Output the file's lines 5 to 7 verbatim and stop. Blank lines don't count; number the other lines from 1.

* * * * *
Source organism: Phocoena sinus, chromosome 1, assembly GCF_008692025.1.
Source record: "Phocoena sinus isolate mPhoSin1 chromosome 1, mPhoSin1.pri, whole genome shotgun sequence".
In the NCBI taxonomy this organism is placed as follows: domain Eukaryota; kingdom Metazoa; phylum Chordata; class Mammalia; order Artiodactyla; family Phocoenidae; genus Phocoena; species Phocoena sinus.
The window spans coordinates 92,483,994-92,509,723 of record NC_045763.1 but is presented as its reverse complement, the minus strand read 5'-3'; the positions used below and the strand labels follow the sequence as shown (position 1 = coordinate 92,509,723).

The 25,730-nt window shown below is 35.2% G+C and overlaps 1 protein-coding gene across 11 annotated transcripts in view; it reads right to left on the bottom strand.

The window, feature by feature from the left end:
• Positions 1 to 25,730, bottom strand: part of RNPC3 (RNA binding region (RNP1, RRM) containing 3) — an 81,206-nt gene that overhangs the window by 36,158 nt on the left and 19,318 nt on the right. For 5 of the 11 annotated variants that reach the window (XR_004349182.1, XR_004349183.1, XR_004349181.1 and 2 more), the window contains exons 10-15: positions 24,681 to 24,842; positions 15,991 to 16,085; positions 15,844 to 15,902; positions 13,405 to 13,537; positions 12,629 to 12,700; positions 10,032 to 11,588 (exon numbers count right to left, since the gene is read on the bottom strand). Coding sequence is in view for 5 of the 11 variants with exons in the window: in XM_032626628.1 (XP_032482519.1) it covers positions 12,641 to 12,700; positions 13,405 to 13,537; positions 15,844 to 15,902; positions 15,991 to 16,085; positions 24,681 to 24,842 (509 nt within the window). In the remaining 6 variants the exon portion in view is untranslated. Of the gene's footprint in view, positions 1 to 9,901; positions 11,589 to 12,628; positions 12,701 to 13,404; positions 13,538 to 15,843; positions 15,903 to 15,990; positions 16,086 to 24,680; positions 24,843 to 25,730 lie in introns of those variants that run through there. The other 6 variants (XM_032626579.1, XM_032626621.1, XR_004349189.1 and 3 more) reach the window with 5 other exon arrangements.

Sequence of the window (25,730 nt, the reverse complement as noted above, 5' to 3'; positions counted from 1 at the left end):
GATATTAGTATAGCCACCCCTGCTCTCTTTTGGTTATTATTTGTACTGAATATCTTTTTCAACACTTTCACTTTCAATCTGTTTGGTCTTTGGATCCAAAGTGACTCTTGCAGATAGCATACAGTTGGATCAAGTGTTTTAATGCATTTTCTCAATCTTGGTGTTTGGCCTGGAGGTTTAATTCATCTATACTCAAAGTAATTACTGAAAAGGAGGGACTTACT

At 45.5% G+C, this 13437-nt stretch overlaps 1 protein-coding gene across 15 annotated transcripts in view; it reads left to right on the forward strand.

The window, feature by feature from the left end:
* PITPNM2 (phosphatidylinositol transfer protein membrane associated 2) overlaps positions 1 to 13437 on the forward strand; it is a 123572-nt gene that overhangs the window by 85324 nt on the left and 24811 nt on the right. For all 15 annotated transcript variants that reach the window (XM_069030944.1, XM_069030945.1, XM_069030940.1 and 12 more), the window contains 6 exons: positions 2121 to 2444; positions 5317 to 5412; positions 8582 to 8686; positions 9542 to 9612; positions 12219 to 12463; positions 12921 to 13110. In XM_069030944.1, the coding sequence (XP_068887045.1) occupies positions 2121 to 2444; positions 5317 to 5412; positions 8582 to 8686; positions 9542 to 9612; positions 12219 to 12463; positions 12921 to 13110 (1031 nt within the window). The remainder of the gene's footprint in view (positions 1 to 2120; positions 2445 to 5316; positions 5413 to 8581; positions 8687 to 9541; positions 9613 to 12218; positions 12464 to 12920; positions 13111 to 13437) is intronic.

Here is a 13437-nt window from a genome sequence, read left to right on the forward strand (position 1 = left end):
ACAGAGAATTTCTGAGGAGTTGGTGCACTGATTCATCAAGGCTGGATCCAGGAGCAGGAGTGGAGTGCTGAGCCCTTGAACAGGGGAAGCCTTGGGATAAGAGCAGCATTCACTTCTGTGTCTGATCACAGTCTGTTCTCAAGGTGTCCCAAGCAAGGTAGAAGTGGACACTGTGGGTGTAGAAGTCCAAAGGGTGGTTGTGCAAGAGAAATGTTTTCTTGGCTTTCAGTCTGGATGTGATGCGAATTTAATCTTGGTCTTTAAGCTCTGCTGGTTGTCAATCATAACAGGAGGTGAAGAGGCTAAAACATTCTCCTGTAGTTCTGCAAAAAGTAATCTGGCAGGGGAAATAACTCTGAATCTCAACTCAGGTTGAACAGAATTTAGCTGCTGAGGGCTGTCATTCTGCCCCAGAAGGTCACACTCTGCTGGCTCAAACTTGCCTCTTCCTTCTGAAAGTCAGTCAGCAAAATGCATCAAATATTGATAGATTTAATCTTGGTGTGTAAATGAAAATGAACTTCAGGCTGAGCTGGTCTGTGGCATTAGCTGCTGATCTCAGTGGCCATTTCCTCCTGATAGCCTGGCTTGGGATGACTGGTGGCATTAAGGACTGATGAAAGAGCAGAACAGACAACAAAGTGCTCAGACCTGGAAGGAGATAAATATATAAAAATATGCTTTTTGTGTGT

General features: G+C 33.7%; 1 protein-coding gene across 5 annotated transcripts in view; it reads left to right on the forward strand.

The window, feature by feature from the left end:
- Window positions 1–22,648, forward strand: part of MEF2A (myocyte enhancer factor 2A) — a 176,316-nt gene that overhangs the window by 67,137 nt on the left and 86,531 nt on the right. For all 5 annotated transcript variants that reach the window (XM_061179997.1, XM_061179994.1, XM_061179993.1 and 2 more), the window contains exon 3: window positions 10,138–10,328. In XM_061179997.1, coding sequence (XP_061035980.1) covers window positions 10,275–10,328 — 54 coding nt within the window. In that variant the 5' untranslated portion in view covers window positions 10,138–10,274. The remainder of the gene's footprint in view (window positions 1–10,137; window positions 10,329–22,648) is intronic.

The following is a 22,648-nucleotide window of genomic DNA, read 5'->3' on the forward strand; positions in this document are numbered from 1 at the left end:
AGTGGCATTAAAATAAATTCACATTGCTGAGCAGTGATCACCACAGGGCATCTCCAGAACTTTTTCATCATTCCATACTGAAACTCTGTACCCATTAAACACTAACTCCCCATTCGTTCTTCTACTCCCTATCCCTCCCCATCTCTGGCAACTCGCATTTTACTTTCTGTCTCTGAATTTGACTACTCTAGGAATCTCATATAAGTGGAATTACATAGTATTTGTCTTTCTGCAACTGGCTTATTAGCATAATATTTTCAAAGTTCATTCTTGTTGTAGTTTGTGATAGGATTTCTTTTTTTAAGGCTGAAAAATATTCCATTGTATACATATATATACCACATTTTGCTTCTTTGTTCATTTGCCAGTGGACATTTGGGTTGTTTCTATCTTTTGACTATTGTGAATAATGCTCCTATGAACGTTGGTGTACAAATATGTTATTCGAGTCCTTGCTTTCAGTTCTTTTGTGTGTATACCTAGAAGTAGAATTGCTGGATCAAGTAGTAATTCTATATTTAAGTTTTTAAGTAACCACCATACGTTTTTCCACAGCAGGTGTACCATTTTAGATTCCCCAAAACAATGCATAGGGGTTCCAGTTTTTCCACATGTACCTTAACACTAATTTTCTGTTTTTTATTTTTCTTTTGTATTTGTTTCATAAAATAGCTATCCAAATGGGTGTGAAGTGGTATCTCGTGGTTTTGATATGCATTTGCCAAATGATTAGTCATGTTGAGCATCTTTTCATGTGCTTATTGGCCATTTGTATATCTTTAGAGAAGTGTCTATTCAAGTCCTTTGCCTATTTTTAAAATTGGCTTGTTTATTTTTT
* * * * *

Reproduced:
The 25,730-nt window shown below is 35.2% G+C and overlaps 1 protein-coding gene across 11 annotated transcripts in view; it reads right to left on the bottom strand.

The window, feature by feature from the left end:
• Positions 1 to 25,730, bottom strand: part of RNPC3 (RNA binding region (RNP1, RRM) containing 3) — an 81,206-nt gene that overhangs the window by 36,158 nt on the left and 19,318 nt on the right. For 5 of the 11 annotated variants that reach the window (XR_004349182.1, XR_004349183.1, XR_004349181.1 and 2 more), the window contains exons 10-15: positions 24,681 to 24,842; positions 15,991 to 16,085; positions 15,844 to 15,902; positions 13,405 to 13,537; positions 12,629 to 12,700; positions 10,032 to 11,588 (exon numbers count right to left, since the gene is read on the bottom strand). Coding sequence is in view for 5 of the 11 variants with exons in the window: in XM_032626628.1 (XP_032482519.1) it covers positions 12,641 to 12,700; positions 13,405 to 13,537; positions 15,844 to 15,902; positions 15,991 to 16,085; positions 24,681 to 24,842 (509 nt within the window). In the remaining 6 variants the exon portion in view is untranslated. Of the gene's footprint in view, positions 1 to 9,901; positions 11,589 to 12,628; positions 12,701 to 13,404; positions 13,538 to 15,843; positions 15,903 to 15,990; positions 16,086 to 24,680; positions 24,843 to 25,730 lie in introns of those variants that run through there. The other 6 variants (XM_032626579.1, XM_032626621.1, XR_004349189.1 and 3 more) reach the window with 5 other exon arrangements.